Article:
When Māui shows them his hook, they mock him mercilessly, and refuse to waste any bait on it. Undeterred, Māui punches himself in the nose (do not try this at home) and coats the hook with his own blood. As he recites his karakia again, he flings the hook far out to sea, where it sinks below the surface, and is immediately taken. The line goes taut, and the very apparent size of the fish causes the brothers to stop their arguing and hold on for dear life, as the boat goes zooming off towards the submerged hook. The four brothers begged Māui to cut his line, but, as anyone who has ever caught the biggest fish at a bachelor’s weekend will relate, he was not keen. He held on, and eventually a giant fish was pulled up above the surface of the water, until it towered over their canoe. In some versions, he fishes out the island itself, and in others, he accidentally pulls up the underwater beach pad of Tonganui, the grandson of Tangaroa, god of the sea.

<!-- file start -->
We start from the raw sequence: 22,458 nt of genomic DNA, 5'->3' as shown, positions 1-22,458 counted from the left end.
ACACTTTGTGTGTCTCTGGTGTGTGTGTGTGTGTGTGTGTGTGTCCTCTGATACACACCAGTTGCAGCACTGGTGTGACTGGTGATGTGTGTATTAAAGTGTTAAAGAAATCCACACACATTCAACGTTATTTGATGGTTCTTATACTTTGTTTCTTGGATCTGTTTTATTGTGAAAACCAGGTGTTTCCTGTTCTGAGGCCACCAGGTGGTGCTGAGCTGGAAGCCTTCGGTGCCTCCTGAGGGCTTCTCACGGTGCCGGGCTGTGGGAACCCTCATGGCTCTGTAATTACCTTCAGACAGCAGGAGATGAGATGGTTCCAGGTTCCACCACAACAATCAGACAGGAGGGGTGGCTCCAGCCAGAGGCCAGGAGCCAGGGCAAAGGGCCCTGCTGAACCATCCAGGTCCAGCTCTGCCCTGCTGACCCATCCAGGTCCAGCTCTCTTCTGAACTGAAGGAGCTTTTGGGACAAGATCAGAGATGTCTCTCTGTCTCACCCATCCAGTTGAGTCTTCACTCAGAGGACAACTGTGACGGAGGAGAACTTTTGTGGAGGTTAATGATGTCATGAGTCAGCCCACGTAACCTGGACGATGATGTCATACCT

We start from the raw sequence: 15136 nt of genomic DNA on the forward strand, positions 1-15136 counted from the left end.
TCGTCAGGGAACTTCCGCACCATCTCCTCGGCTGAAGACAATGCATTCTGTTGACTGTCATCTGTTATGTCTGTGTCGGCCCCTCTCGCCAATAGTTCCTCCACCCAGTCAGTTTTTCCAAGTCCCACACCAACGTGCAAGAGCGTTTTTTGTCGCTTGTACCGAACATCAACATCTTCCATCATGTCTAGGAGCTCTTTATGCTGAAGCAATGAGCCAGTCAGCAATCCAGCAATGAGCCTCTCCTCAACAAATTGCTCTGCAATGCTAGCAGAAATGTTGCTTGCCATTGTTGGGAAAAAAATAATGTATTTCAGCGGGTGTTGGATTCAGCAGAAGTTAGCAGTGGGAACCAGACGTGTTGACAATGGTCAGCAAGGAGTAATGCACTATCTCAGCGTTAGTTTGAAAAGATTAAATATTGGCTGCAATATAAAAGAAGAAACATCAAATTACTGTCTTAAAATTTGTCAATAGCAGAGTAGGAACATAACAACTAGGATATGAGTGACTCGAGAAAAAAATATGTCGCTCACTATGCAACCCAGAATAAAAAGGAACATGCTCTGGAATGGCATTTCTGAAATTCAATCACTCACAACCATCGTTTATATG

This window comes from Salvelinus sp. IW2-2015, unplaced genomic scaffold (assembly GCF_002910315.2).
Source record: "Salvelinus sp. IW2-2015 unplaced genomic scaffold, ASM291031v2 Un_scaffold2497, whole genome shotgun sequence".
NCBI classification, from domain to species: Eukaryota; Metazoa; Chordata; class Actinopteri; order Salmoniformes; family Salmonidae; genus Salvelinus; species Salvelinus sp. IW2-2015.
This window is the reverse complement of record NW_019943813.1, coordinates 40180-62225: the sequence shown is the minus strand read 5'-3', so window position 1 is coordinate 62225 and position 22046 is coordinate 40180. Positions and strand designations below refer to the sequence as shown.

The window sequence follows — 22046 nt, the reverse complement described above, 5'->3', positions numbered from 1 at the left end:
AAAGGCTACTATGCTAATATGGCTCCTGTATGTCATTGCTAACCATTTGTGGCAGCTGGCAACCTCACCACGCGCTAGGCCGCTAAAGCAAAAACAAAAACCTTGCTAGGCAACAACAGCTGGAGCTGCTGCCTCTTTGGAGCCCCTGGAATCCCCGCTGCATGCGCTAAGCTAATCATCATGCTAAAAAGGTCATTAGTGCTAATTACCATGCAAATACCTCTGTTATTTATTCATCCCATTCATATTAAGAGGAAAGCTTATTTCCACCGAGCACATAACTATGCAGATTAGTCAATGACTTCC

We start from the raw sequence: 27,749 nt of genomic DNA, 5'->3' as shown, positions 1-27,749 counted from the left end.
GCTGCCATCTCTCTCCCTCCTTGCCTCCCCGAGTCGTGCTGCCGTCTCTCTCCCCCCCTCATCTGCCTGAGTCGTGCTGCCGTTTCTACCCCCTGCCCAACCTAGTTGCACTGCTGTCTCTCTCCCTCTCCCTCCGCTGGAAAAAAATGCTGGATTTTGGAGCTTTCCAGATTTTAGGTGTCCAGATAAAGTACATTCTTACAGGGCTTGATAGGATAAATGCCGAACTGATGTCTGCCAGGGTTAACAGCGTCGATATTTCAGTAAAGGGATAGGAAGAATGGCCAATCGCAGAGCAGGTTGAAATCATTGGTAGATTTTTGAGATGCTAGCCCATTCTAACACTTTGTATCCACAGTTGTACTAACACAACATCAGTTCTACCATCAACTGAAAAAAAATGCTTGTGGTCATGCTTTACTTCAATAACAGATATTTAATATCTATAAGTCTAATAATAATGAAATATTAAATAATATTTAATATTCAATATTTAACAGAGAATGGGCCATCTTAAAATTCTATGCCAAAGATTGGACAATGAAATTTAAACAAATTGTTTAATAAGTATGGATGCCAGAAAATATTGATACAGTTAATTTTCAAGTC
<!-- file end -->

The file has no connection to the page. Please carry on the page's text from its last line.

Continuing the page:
In most versions, Māui recognizes his great catch as the one promised to him by his ancestors, and recognizes that he needs to give thanks, and to appease the gods. (This latter point is particularly important in the versions that have him unwittingly hauling one of their homes from the tranquil depths, into the dazzling and chaotic sunshine).

He turns around to do this, leaving his brothers with strict instructions to touch nothing. They ignore this, starting a fantasy trope that continues to this day. The begin hacking the fish to pieces, creating the mountains and valleys which make New Zealand so beautiful, but destroying the perfect shape of the fish. When Māui returns, he is, understandably, furious. What he does to his brothers is unclear, but he himself is clearly forgiven by the gods, which only seems fair, because, in most versions, he goes on to be a much-beloved figure amongst his people.

Te Waka a Māui, for anyone wondering, was the name of the South Island, and it means Maui’s canoe.

One shudders to imagine the parking fee he’ll incur when he comes back to get it.